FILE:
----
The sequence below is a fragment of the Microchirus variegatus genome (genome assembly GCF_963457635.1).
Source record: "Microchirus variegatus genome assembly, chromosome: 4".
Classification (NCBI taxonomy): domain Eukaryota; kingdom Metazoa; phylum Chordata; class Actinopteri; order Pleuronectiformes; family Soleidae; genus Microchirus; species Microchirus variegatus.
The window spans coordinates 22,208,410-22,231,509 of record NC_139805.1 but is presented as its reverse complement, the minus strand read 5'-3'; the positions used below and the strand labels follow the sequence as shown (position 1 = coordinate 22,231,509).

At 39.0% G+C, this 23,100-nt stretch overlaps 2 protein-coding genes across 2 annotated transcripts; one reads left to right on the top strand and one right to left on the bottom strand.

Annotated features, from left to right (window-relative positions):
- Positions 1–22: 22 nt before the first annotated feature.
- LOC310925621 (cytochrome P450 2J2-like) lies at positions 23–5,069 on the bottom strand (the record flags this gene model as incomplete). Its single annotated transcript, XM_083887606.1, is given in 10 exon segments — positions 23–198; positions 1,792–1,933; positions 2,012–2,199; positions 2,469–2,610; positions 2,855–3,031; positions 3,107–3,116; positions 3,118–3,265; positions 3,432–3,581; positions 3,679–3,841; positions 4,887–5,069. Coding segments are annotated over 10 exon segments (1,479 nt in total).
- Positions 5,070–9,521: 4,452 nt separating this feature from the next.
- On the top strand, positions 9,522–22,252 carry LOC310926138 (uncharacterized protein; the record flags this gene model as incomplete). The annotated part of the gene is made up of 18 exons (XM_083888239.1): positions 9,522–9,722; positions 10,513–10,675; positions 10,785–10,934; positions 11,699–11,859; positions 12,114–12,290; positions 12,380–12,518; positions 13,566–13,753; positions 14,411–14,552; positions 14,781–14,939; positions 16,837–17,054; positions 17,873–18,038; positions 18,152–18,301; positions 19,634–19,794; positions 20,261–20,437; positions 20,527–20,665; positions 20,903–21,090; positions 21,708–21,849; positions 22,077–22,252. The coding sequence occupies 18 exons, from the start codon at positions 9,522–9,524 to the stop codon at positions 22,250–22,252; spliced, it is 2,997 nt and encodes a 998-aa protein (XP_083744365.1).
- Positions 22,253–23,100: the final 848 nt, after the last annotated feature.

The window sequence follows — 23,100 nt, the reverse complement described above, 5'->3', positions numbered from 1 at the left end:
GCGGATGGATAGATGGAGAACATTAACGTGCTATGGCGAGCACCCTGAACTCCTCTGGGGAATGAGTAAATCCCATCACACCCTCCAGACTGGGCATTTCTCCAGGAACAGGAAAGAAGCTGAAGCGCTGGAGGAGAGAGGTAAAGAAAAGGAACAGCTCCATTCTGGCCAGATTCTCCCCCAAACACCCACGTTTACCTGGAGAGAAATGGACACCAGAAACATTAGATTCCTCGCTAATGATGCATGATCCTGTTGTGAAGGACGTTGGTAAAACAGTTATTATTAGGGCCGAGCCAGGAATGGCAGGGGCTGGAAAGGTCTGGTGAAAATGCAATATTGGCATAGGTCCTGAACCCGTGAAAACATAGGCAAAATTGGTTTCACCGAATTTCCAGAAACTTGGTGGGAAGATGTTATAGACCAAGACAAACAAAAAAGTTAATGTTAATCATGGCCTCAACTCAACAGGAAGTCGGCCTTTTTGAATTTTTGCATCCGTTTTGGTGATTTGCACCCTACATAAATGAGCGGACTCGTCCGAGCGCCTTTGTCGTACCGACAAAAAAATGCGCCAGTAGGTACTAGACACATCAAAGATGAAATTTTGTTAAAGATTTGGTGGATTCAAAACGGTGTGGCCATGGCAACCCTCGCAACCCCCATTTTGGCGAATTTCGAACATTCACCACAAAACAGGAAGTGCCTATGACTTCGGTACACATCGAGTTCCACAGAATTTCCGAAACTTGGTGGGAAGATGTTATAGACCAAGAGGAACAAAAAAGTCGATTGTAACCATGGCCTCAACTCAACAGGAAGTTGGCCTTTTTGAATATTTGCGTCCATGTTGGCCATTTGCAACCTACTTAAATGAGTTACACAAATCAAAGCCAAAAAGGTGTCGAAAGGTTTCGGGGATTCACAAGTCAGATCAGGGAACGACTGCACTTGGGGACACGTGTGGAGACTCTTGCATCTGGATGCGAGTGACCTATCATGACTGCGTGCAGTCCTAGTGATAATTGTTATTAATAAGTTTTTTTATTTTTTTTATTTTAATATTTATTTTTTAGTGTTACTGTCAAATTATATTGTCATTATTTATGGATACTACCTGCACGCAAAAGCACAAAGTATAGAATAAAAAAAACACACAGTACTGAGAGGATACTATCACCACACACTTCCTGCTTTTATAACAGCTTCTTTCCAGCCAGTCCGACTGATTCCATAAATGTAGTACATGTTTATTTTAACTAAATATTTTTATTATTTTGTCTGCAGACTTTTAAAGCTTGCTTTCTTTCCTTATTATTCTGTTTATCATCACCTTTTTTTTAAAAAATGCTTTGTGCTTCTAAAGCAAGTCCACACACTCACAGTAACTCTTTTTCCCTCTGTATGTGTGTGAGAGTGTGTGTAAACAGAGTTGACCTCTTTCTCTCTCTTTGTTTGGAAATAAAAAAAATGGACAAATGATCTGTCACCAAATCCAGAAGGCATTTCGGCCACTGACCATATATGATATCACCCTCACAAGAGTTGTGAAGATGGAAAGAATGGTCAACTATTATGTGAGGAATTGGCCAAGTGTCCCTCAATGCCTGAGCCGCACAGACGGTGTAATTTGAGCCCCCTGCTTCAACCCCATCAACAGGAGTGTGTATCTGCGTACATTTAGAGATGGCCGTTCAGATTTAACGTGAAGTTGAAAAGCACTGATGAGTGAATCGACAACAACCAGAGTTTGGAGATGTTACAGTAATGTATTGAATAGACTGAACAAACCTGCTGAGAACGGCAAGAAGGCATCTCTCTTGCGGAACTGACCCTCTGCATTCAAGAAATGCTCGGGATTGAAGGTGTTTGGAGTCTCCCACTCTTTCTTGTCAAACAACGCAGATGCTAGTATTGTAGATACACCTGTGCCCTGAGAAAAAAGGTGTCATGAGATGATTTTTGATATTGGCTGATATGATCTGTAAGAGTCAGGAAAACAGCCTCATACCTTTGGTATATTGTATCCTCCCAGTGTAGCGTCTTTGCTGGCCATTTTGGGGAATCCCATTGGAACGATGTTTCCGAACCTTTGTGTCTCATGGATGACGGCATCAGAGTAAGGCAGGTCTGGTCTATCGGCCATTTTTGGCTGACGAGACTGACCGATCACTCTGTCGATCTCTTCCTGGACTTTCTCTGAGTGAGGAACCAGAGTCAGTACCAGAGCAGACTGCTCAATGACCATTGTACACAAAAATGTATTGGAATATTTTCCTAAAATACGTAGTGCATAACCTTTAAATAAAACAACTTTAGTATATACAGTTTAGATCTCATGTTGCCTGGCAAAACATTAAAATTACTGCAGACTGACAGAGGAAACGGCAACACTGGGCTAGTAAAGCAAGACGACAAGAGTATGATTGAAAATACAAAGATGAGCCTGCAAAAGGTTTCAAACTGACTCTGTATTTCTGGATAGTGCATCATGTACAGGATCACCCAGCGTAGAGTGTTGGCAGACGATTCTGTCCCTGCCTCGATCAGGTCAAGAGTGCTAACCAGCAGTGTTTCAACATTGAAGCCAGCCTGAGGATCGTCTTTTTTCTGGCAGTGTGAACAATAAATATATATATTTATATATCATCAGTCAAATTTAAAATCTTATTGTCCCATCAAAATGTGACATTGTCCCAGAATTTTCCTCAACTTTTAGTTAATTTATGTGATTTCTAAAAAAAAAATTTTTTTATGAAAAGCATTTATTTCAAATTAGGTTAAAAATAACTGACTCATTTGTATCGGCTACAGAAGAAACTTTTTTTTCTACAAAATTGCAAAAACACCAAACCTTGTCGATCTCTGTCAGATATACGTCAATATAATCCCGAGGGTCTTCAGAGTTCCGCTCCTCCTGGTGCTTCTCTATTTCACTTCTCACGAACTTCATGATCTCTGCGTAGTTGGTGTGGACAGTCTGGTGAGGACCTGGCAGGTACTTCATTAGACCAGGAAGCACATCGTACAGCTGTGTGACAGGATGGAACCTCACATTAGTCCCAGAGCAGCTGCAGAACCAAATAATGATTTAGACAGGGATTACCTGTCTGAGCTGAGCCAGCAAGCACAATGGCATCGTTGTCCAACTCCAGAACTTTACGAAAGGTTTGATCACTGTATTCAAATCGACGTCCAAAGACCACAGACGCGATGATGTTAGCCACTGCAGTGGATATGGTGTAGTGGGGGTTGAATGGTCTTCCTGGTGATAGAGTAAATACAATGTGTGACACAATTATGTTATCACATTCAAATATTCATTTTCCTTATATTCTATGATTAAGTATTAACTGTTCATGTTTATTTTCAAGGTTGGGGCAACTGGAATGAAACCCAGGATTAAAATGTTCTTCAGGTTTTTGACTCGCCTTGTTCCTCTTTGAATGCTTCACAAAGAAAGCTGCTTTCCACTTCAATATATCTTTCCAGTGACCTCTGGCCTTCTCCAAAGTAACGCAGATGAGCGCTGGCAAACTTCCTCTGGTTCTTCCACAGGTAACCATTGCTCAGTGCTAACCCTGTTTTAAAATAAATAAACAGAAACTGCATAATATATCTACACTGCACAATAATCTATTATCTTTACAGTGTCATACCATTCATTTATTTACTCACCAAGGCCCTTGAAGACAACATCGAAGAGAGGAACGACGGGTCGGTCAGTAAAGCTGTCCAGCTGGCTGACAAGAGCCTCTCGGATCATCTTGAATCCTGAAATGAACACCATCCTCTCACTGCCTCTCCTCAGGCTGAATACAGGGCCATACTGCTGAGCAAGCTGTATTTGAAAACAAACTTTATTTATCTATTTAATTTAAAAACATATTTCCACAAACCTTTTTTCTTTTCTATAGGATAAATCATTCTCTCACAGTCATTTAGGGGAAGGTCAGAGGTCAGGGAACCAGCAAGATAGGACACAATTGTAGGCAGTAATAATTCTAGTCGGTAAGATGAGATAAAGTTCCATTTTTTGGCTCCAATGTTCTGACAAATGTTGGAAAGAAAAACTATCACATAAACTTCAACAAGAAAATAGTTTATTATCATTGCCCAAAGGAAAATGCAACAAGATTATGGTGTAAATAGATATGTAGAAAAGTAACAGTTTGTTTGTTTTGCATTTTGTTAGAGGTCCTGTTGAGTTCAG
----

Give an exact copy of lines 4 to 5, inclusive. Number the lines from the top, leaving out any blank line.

The window spans coordinates 22,208,410-22,231,509 of record NC_139805.1 but is presented as its reverse complement, the minus strand read 5'-3'; the positions used below and the strand labels follow the sequence as shown (position 1 = coordinate 22,231,509).

At 39.0% G+C, this 23,100-nt stretch overlaps 2 protein-coding genes across 2 annotated transcripts; one reads left to right on the top strand and one right to left on the bottom strand.